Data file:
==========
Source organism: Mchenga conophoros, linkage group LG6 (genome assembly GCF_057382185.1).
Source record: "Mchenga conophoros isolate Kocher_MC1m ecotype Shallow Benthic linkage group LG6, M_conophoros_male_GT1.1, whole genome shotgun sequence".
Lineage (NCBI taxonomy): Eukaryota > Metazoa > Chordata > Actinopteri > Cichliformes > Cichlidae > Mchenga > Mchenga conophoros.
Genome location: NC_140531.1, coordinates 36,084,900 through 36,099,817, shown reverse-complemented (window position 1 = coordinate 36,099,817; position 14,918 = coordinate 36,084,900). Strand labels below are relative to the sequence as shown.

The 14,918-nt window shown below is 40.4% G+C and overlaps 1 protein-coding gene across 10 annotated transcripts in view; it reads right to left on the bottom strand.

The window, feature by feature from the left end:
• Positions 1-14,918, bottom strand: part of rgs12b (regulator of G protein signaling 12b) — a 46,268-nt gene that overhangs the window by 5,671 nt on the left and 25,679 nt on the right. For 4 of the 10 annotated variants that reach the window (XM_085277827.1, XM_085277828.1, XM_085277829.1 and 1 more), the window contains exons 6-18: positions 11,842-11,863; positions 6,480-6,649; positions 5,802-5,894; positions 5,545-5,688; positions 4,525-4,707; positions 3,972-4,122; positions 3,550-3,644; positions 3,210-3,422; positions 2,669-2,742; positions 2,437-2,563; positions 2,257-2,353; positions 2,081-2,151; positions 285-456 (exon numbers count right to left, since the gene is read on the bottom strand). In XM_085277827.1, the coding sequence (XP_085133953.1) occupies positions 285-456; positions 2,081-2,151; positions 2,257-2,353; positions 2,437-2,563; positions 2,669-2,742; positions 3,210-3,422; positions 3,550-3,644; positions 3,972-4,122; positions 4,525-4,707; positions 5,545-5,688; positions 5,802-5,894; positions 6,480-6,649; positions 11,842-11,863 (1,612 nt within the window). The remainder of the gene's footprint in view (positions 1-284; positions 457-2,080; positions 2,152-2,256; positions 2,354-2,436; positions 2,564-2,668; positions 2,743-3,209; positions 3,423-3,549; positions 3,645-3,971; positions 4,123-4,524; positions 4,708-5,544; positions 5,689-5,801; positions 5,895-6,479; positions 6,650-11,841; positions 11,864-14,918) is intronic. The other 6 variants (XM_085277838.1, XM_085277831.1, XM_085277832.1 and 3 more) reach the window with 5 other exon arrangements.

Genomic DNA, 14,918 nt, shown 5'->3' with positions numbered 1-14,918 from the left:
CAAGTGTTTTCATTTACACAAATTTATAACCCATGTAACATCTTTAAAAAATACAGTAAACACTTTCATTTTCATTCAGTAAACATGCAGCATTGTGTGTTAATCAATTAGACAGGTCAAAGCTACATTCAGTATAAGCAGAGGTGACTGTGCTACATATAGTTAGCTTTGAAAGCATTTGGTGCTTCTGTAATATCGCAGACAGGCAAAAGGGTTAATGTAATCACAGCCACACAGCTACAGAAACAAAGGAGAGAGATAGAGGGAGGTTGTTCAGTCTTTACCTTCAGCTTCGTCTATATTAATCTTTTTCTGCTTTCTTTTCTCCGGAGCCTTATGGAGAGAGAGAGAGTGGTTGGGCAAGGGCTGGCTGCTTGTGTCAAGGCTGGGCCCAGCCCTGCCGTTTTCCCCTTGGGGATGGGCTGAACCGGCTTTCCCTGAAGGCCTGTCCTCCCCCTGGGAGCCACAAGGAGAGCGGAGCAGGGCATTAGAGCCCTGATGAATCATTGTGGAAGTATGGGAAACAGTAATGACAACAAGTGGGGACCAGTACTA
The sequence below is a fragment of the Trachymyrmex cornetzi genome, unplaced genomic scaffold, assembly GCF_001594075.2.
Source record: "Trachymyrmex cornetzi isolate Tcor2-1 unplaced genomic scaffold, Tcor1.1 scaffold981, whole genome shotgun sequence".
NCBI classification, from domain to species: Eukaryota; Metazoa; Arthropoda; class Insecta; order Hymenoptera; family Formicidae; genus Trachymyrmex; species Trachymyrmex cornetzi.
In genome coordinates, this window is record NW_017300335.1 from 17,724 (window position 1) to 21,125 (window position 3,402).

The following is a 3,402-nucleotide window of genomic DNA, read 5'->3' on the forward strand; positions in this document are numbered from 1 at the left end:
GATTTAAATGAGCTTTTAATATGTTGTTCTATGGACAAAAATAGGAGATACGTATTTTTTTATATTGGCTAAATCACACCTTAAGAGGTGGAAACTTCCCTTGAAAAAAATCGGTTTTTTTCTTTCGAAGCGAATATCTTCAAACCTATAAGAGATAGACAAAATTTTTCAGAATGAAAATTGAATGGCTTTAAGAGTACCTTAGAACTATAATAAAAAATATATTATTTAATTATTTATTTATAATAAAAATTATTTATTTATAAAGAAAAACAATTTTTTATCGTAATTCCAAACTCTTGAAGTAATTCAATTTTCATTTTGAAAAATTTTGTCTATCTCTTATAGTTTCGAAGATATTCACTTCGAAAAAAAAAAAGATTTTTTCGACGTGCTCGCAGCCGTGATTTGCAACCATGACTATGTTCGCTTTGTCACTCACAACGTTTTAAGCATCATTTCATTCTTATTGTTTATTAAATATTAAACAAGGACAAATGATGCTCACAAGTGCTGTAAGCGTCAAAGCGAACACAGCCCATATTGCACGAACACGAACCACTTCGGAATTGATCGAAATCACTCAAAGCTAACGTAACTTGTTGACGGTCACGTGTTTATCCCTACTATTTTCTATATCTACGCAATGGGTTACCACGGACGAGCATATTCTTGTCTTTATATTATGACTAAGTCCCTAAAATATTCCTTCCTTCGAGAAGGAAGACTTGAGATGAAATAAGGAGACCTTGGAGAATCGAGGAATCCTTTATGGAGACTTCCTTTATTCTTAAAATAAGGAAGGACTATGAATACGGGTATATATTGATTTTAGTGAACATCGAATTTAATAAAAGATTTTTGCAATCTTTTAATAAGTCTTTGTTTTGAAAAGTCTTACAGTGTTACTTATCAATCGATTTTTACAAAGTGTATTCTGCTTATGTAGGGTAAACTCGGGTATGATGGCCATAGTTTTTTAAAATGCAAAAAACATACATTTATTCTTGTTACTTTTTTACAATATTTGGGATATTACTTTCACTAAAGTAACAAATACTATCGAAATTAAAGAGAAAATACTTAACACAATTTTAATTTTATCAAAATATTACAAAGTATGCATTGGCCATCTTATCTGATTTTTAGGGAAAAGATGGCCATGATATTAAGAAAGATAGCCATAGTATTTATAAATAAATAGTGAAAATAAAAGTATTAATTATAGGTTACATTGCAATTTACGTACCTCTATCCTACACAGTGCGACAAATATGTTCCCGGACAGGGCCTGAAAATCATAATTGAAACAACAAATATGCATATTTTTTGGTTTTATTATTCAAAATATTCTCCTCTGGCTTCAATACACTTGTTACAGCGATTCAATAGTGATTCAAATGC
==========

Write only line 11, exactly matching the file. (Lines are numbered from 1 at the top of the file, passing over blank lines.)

Source record: "Trachymyrmex cornetzi isolate Tcor2-1 unplaced genomic scaffold, Tcor1.1 scaffold981, whole genome shotgun sequence".